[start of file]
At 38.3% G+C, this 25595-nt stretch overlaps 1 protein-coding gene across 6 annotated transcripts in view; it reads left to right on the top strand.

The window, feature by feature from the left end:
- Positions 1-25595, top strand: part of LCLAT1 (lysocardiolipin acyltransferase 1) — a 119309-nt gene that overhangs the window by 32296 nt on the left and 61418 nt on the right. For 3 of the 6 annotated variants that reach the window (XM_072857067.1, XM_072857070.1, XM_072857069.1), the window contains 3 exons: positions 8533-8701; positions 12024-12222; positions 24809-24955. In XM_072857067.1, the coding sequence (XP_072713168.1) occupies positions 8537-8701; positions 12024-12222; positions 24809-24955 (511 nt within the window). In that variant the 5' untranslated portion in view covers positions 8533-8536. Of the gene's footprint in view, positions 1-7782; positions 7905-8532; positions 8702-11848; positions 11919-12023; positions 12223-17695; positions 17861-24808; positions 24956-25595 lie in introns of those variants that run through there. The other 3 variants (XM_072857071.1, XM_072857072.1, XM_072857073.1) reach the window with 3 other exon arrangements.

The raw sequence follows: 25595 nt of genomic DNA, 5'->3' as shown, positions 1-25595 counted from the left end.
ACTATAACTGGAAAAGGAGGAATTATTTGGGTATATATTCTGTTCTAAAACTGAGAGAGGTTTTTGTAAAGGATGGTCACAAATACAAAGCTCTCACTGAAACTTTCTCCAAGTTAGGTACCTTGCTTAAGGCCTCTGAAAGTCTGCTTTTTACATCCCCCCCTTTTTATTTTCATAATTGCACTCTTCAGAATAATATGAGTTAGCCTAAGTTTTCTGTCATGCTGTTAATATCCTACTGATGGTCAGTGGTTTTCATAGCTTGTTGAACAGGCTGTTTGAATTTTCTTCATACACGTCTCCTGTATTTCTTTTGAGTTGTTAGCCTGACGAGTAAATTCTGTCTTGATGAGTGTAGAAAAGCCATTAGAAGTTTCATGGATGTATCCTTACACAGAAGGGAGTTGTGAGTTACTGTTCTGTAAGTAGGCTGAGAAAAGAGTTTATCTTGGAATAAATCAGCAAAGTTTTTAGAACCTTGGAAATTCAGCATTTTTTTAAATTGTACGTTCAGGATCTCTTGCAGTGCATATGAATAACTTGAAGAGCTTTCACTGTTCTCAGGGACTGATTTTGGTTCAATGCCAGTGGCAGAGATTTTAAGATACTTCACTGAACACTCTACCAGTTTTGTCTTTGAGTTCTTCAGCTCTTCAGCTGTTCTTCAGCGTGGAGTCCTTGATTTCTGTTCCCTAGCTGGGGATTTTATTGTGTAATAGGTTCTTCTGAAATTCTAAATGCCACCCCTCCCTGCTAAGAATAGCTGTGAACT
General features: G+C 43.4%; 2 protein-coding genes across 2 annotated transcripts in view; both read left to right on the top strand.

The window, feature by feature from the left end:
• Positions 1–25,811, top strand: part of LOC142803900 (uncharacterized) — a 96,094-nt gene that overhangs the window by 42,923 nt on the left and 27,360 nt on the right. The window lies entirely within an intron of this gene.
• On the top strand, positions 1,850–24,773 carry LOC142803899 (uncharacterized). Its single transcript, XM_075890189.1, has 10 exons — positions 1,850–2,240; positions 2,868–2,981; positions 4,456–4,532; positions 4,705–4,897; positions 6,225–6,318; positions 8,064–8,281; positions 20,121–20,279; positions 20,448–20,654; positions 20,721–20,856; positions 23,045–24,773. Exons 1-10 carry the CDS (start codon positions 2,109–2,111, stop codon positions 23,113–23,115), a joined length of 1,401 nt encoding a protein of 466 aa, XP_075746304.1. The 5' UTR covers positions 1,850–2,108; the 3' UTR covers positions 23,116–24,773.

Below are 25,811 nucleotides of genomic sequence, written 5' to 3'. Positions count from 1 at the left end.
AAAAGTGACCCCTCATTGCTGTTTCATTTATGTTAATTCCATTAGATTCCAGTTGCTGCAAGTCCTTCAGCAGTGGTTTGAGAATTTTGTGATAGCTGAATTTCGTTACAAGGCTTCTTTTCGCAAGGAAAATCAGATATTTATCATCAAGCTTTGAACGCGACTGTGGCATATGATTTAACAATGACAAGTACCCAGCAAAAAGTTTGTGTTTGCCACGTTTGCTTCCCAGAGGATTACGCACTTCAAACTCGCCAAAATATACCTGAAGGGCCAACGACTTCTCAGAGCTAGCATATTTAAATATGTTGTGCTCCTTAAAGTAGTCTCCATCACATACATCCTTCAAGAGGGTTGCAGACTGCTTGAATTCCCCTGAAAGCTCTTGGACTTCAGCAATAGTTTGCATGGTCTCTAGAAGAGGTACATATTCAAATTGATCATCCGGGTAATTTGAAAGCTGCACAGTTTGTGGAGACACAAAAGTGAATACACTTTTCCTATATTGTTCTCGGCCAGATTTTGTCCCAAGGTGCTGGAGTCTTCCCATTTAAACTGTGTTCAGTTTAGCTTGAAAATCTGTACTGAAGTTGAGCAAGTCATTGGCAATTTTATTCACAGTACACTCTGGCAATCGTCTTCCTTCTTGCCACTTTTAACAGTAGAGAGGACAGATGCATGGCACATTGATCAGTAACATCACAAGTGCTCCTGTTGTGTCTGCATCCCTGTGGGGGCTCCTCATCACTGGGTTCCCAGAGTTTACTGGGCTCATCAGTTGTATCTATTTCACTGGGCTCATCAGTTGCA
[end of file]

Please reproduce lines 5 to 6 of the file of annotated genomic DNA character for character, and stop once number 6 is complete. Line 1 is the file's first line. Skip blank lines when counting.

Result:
ACTATAACTGGAAAAGGAGGAATTATTTGGGTATATATTCTGTTCTAAAACTGAGAGAGGTTTTTGTAAAGGATGGTCACAAATACAAAGCTCTCACTGAAACTTTCTCCAAGTTAGGTACCTTGCTTAAGGCCTCTGAAAGTCTGCTTTTTACATCCCCCCCTTTTTATTTTCATAATTGCACTCTTCAGAATAATATGAGTTAGCCTAAGTTTTCTGTCATGCTGTTAATATCCTACTGATGGTCAGTGGTTTTCATAGCTTGTTGAACAGGCTGTTTGAATTTTCTTCATACACGTCTCCTGTATTTCTTTTGAGTTGTTAGCCTGACGAGTAAATTCTGTCTTGATGAGTGTAGAAAAGCCATTAGAAGTTTCATGGATGTATCCTTACACAGAAGGGAGTTGTGAGTTACTGTTCTGTAAGTAGGCTGAGAAAAGAGTTTATCTTGGAATAAATCAGCAAAGTTTTTAGAACCTTGGAAATTCAGCATTTTTTTAAATTGTACGTTCAGGATCTCTTGCAGTGCATATGAATAACTTGAAGAGCTTTCACTGTTCTCAGGGACTGATTTTGGTTCAATGCCAGTGGCAGAGATTTTAAGATACTTCACTGAACACTCTACCAGTTTTGTCTTTGAGTTCTTCAGCTCTTCAGCTGTTCTTCAGCGTGGAGTCCTTGATTTCTGTTCCCTAGCTGGGGATTTTATTGTGTAATAGGTTCTTCTGAAATTCTAAATGCCACCCCTCCCTGCTAAGAATAGCTGTGAACT
General features: G+C 43.4%; 2 protein-coding genes across 2 annotated transcripts in view; both read left to right on the top strand.